Turning sickness into cents

BioVitas founder Gabriele Cerrone is looking to grow his business by tapping into the region’s high net worth individuals while kickstarting a biotech boom in the Middle East

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By  CEO Middle East Published  February 16, 2006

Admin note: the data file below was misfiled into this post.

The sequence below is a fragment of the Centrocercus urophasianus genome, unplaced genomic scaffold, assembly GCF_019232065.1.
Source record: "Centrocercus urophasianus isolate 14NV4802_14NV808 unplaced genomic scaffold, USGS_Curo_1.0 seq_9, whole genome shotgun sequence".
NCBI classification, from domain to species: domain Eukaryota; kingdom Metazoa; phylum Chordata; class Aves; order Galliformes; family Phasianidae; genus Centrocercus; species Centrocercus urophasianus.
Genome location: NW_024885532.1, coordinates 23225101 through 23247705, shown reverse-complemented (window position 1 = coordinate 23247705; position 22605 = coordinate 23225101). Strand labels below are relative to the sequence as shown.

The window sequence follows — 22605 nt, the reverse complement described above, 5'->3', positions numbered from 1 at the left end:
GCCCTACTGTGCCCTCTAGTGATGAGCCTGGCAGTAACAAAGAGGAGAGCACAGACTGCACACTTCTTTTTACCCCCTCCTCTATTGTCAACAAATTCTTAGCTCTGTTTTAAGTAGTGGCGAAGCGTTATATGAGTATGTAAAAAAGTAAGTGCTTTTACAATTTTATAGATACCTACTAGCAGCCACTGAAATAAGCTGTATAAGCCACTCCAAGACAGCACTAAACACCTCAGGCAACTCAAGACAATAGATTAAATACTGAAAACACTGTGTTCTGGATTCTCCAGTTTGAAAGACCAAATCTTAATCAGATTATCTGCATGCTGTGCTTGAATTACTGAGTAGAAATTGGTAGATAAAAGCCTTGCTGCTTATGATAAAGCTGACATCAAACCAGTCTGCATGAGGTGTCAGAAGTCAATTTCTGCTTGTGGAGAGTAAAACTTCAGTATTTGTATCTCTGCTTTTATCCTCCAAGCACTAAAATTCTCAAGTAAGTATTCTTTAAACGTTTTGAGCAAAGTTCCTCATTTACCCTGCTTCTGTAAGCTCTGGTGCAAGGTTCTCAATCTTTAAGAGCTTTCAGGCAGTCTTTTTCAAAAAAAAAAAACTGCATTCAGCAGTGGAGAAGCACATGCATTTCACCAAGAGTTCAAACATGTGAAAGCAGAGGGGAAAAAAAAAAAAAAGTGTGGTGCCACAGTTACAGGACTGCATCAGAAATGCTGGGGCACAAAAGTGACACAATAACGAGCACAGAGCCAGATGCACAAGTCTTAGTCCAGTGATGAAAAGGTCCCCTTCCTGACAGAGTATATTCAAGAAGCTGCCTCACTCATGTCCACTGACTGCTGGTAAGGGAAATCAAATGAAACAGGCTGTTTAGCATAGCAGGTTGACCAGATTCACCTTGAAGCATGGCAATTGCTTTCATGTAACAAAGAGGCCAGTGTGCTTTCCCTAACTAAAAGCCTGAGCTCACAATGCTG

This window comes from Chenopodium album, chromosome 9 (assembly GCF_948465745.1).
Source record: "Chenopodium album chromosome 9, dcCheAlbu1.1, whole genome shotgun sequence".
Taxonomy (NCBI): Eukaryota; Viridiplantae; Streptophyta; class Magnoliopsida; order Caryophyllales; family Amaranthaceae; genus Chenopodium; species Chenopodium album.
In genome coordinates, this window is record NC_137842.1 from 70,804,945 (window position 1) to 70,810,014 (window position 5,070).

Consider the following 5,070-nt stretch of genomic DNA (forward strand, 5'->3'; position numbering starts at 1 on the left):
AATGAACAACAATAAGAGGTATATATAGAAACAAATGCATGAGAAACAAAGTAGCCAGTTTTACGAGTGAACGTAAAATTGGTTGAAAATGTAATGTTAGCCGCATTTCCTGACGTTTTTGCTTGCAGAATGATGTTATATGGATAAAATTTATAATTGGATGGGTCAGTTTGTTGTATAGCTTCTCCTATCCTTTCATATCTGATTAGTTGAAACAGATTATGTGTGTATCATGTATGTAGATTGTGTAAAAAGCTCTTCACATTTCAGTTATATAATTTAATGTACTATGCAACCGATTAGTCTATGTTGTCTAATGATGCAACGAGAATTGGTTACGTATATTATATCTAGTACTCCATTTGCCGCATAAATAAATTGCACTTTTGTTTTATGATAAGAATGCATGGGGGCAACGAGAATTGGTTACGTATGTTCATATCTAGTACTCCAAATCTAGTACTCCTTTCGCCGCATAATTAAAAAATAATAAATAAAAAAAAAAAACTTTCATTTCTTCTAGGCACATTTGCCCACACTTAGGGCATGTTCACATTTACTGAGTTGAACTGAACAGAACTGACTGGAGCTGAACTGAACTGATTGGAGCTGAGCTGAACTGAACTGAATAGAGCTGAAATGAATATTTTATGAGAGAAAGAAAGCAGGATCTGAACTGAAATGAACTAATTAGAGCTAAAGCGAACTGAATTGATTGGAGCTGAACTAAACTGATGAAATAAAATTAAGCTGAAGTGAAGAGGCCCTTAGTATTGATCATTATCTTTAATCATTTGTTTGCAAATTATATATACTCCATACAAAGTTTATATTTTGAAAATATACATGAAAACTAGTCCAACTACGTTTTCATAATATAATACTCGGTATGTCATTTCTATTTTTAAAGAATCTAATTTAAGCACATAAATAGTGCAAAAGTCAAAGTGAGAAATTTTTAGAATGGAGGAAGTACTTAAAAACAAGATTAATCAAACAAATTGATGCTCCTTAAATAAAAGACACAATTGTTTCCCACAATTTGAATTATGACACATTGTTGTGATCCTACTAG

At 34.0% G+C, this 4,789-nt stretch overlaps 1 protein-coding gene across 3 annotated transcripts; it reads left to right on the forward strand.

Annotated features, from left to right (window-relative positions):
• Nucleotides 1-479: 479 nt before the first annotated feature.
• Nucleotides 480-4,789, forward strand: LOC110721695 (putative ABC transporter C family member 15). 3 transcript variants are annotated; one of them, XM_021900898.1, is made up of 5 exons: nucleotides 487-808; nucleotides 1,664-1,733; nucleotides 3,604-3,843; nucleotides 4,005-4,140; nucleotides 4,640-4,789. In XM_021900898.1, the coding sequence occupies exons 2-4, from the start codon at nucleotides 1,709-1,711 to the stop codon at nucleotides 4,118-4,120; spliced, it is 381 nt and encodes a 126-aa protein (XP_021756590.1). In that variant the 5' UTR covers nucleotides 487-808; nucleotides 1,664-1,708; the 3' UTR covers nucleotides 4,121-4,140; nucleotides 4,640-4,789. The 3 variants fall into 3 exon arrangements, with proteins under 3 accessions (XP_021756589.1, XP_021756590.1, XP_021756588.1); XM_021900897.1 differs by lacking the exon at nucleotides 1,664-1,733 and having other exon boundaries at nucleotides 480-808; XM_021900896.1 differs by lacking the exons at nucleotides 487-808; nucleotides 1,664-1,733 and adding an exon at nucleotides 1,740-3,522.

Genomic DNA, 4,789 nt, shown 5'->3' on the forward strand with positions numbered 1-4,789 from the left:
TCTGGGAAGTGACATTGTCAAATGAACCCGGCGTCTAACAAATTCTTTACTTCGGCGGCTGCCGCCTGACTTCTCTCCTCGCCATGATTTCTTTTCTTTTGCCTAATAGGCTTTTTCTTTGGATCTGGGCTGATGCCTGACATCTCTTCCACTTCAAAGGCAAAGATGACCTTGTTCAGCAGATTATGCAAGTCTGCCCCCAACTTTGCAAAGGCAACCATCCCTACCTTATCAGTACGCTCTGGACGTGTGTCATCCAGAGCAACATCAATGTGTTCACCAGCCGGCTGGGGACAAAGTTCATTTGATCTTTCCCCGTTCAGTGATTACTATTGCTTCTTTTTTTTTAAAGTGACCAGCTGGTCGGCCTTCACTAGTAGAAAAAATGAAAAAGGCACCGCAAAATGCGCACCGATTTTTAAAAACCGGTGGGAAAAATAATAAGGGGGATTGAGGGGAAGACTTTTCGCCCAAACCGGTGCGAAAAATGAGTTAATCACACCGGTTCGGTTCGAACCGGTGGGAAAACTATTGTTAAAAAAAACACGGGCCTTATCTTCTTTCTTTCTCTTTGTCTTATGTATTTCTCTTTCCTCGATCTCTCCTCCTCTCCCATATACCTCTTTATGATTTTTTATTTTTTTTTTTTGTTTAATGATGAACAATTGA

|~||~||~|Finding a cure for cancer and making a boatload of greenbacks are not normally the ambitions of the same man. Gabriele Cerrone, founder and chairman of BioVitas, is one of the exceptions. His firm is a biotech incubator focused on nurturing biotech intellectual properties. Funded by a network of high net worth angel investors, Cerrone uses BioVitas to funnel capital into research and development projects aimed at treating or curing major disease, including the dreaded ‘C’. “Biotechnology plays a vital role in both diagnostics and pharmaceuticals… and it has been a long cherished dream of mine to find cures or treatments for life limiting illnesses,” he says. The 33-year old’s fascination with all things medical began at an early age, as he spent many a childhood hour wondering just how his grandparents lived for so long in Sora, Italy. This initial curiosity was enhanced as Cerrone helped his sister study for her medical exams. Today he combines his layman’s scientific knowledge with expert advice from his board to identify scientists and biotechnology start-ups in need of investment but unable to score cash injections from the larger pharmaceutical firms. “We look for elite scientists who have patented technologies that the big pharma companies are not willing to fund,” Cerrone says. “Big pharma has a very sophisticated business model, which is developed by actuaries in fact. To them is just statistics, and they think it is more profitable for them to pay US$700 to 800 million for a company that has alleviated its risk and is in phase three trials than it is to spend US$5 to 15 million at the beginning,” he explains. “That model may be correct for them, but if it weren’t for companies like BioVitas then you would never have companies getting to phase three in the first place and the good ideas would die. We build a bridge for start ups that allows them to live.” By backing inspiration rather than operation excellence, Cerrone is able to pick up biotechnology firms in their pre-clinical period for a song, help build them up and then deliver excellent returns for his cadre of high net worth angel investors. “My strategy towards investment is not about buying at US$200 [per share] in the hope that someone will buy it at US$250. My strategy is that I buy at a dollar because it is easier to turn a dollar into two dollars than it is to turn US$200 into US$250,” Cerrone explains. “That’s what I do. I get in at a value at which my investors have a high probability of making a return, rather than getting in three of four years later when a company like Roche would have validated the technology and driven the value [per share] towards US$150 to 200." The ability to pick a winner is something Cerrone claims to have had for some time. He was investing on Wall Street at the age of 12, and was a qualified as a broker before he turned 20-years old. It’s not just in biotech that Cerrone has waved his financial divining rod, and the 33-year old also claims to have made a killing in the property market by adopting the same investment policy. “I bought real estate in New York two months after 9/11, for example, and bought in ghetto areas that came up, such as Washington Heights and some areas of Harlem,” he says. “When it’s bullish on the market I tend to go short, and when things are bottoming out I buy,” he adds. While the ‘I invest in things others won’t touch’ mantra certainly has a devil-may-care appeal to it that undoubtedly goes down well with more gung-ho investors, Cerrone’s approach to investments is based on what he sees as sound business rationale that offers investors lower downside risk levels. “The reason why our model has less downside risk is that it is easier for investments bought at the higher level ― say US$200 [per share] ― than it is to fall from one dollar,” Cerrone says. “Because we get in at an early valuation we buy low and, as the company progresses through the phase one and phase two trials we still have an opportunity to provide investors with an exit strategy before the company has reached its climax for a higher risk ratio,” he explains. “When you get into post-phase two companies have already proved whether the drug will work or not. At that point you get the biggest transformation in terms of value and risk,” Cerrone adds. To date, BioVitas has had some excellent results. The three success stories of which Cerrone is most proud are Callisto Pharmaceuticals, Fermavir and Xenomics. The first he took from nearly nothing to a publicly traded company that is currently developing a drug Atripomod for multiple mieloma, while the second is an anti-viral company established with well-known scientist Professor Eric De Clerq. As for Xenomics, a molecular diagnostic company that owns patented technology for DNA based tests; Cerrone believes this particular firm is a prime example of how his biotech investment business works. “The two founders of this technology, one of which had been involved in the Chernobyl aftermath, had discovered in a serendipitous way that DNA was located in urine. This was a groundbreaking discovery but none of the big diagnostic companies would go near it with a 10-foot pole,” Cerrone says. “After sending it to some of my experts on the BioVitas board we examined the patent and we confirmed that there was no prior art on this, and even though the herds did not want to sponsor the project I believed in it and we invested,” he adds. In fact, BioVitas’s three existing projects have been so successful that Cerrone says some investors have realised a return of 350%. “The returns vary with each investment, but in the last 18 months the DNA diagnostic company [Xenomics] gave a 350% return at its highest point, and is now around the 120% mark,” he adds. In order to drive his business faster and expand the capital he has to invest Cerrone has now turned his attention to the Middle East, which he believes could provide him with a whole new band of investment brothers. “I’ve been very successful in raising money but I’ve never tapped into the Middle East region, but with the enthusiasm to invest it is the place to be,” Cerrone says. “My goal for the Middle East is to do what I’ve done in Europe and the US and put together high net worth angel investors with the projects that are at an early stage,” he adds. Certainly the region’s high net worth population is showing increased willingness to invest its cash. Last year the region’s stock markets enjoyed a boom time as investors dug deep and ensured record growth for firms including Dubai property giant Emaar and vastly over subscribed initial public offerings (IPOs) for a number of companies. For example, Sharjah-based gas company, Dana Gas, saw its offering oversubscribed 140 times as 413,000 subscribers bid US$78.4 billion for shares, while RAK Properties reported that its IPO was 50 times oversubscribed. Yet this spate of local investment could also see Cerrone’s plans for Middle East expansion meet an untimely end, as it not only reveals there are plenty of high returning investment opportunities closer to home, but also that local investors still have a preference for adding more traditional investments to their portfolios. “Middle East investment is still a brick and mortar mentality, which may be even more entrenched since the tech bubble burst back in 2000. In order to diversify out of oil there needs to be investment in technology,” says Cerrone. However, Cerrone has a plan that may help overcome this obstacle, namely ensuring his overseas biotech firms have a local presence and forging closer links with medical and biotechnology organisations in the Middle East. As such, the 33-year old has already met with Dubai Healthcare City (DHC) and is convinced there is a solid future for biotech in the Middle East. “I want to explore expanding the R&D operations of the companies we already have investments in with some of the scientists that are on their way to Dubai. The Harvard collaboration with DHC is going to be a plethora of elite scientists, for example, and we want to capitalise on the discoveries made by those post-docs in Dubai,” Cerrone says. “We want a partnership and if having relationships and partnerships in Dubai is a better way of stimulating investment in these companies then we are willing to do this. If I can gain investment from a group or individual here then that would quickly foster subsidiary offices from our existing companies and new start-ups here in the Middle East. If the funds come everything else flows into place,” he adds. Cerrone may be right about the region’s increasing interest in the opportunities presented by biotech. In addition to the discoveries that may be made in the DHC and Harvard labs, there are also R&D parks planned for Jeddah in Saudi Arabia and Qatar. On top of this there is also Dubai’s own Dubiotech, a US$400 million project that is destined to provide research facilities for life sciences firms (see box out). “The impression I get is that they [Dubai Government] wants to attract brain power to Dubai… With enough economic stimuli anything can happen. If they start paying post-docs and scientists US$100 000 plus per year when they are only getting US$42 000 per year at the Rockefeller Centre in the US then I think it will happen,” Cerrone says. “It is all about putting the money with the brain power and the BioVista model is not that different – we take patents from the bench lab to commercialised projects. We want to bring this to Dubai and combine it with the liquidity of the Middle East. This means that when the oil has gone there will be a diversification of investment for the local market,” he adds. Whether medical research and locally developed biotech solutions are a long-term reality for the Middle East only time will tell, however, Cerrone is certain that should it happen he doesn’t want to be the one to miss out. “We are here as semi-pioneers. We do not know whether there is gold here, but it is my aim to be an early-armed visionary that funds brilliant biotech research,” he says. “I don’t know what is here but I know there is a lot of money in circulation and there is a lot of innovation. It has never been my philosophy to wait for something to be established. “I would hate to find out in five years time that the locals in the Middle East were actually fans of investing in biotech but 50 companies were already tapping into it. We want to be the pre-eminent incubator for biotech in the Middle East,” he adds. If Cerrone’s latest hunch is a successful as some of his others, there is little doubt that BioVitas will be around in the Middle East for some time to come. And if it is, the 33-year old founder and chairman will become a key player in the region’s fledgling world of R&D.||**||